Study: Re-Wilding Big Prey Animals Help Restoring Tiger Habitat

This critical research will have a significant impact on the future management and recovery of large mammals in WEFCOM and beyond

prey animals
The prey animals in the study included gaur, a massive wild cattle species, sambar, a huge deer and others. Pixabay

A new Wildlife Conservation Society-led first-of-its-kind study shows how to fully restore a key tiger landscape by re-wilding it with big, juicy prey animals.

Publishing their results in the Journal for Nature Conservation, the authors looked at factors affecting populations of three large ungulates in Thailand’s Western Forest Complex (WEFCOM), a contiguous network of 17 protected areas that together form the largest remaining forest block in mainland Southeast Asia.

The 18,000 sq km (6,900 square mile) forest is considered a stronghold where tigers have made a comeback due to conservation measures. However, depletion of prey species has prevented a full recovery of these iconic big cats.

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The prey animals in the study included gaur, a massive wild cattle species that can weigh over a ton; banteng, another species of wild cattle with a top weight of over 1,900 pounds; and sambar, a huge deer that can reach well over 1,000 pounds.

Across WEFCOM, these large ungulate populations are the preferred prey of tigers but are threatened by human activities such as poaching and habitat fragmentation. Using occupancy models, the researchers found that gaur and sambar occupied just 28 and 50 percent of suitable habitat respectively in WEFCOM.

Habitat use by both the gaur and the sambar was lowest in areas closest to human settlements. The banteng has largely vanished from WEFCOM and is now only found in Huai Kha Khaeng Wildlife Sanctuary where they occupied 57 percent of suitable habitat.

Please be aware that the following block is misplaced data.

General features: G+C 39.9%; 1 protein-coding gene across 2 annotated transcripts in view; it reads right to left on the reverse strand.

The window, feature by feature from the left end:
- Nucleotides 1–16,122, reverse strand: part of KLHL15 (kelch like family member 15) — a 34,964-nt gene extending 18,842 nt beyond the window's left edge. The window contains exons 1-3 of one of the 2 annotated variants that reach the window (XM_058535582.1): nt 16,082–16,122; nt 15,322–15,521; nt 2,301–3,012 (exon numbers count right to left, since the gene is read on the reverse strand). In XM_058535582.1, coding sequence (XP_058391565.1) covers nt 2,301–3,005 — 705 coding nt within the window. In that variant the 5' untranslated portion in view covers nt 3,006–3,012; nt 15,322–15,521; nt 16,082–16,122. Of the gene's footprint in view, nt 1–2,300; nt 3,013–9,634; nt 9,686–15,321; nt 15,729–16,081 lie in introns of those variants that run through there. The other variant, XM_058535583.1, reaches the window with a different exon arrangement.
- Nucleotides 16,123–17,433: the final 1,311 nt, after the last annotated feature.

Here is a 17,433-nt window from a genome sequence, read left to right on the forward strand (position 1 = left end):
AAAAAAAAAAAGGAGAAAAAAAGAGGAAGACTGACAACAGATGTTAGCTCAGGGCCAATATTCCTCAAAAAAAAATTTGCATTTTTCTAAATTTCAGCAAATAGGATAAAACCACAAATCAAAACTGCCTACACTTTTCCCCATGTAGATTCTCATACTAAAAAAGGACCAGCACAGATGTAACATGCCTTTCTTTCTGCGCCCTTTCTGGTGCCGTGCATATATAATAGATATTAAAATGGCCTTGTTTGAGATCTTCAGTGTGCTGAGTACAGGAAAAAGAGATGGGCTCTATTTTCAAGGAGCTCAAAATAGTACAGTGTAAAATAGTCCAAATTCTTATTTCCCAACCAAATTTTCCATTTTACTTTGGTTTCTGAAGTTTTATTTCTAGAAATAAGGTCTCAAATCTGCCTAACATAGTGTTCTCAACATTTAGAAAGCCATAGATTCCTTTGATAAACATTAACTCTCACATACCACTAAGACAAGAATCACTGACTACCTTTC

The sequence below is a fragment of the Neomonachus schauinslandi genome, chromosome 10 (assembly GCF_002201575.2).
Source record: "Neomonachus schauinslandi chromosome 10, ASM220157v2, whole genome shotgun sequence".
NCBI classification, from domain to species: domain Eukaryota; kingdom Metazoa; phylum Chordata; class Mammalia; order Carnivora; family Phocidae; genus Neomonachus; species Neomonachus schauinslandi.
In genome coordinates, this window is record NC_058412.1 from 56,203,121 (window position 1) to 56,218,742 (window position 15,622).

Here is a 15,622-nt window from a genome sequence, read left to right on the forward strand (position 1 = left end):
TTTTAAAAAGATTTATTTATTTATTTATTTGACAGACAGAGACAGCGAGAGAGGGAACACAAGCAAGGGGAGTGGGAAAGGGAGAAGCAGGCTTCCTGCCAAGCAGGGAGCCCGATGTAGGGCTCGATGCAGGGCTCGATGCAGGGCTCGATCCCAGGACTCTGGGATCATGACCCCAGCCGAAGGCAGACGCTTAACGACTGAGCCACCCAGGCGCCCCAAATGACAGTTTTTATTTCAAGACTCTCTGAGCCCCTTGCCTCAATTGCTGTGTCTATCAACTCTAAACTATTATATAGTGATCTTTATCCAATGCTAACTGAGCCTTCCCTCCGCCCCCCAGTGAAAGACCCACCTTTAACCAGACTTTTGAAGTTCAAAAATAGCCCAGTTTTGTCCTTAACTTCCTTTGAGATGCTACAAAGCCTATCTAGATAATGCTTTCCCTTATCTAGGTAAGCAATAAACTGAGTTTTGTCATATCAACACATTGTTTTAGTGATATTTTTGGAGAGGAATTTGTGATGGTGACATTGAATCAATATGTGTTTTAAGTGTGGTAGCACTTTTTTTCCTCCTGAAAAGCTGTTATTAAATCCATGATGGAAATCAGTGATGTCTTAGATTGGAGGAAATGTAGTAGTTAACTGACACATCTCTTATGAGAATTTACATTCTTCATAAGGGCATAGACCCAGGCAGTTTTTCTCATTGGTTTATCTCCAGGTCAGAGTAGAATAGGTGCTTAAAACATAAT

prey animals
Large ungulate populations are the preferred prey of tigers. Pixabay

The authors then modeled the impact of decreasing human activities around nine villages in the core of WEFCOM. This increased predicted suitable habitat to 68 percent for gaur and 75 percent for sambar. In addition, they modeled the extent of the potential banteng habitat that still remains in the other 16 protected areas in WEFCOM and found that re-wilding could result in a four-fold increase.

The authors say the options for increasing large ungulates near communities inside and on the periphery of WEFCOM include increasing SMART patrolling and providing incentives to local communities to reduce poaching.

Want to read more in Hindi? Checkout: विशेषज्ञों ने कोरोना का जन्म भारत में होने वाले चीनी वैज्ञानिकों के दावे को खारिज किया 

Thailand’s Department of National Parks, Wildlife and Plants Conservation has continually increased investment and training to improve SMART patrolling, but without local support from local people living in WEFCOM, it is not sufficient.

Globally, it is increasingly recognized that recovering large wildlife in large ecosystems needs effective law enforcement complemented by local engagement. Local stakeholder involvement in participatory conservation is gaining wide acceptance as an essential component of ecosystem management.

ALSO READ: World’s Wildlife Population Dropped by 68% in 4 Decades Due to Human Activity

Said Pornkamol Jornburom of WCS’s Thailand Program and the lead author of the study: “Big cats need big food. This first-of-its-kind study determines where large prey species can be restored to increase the distribution of tigers, and potentially fill a half-full tiger landscape.

“This critical research will have a significant impact on the future management and recovery of large mammals in WEFCOM and beyond.” (IANS)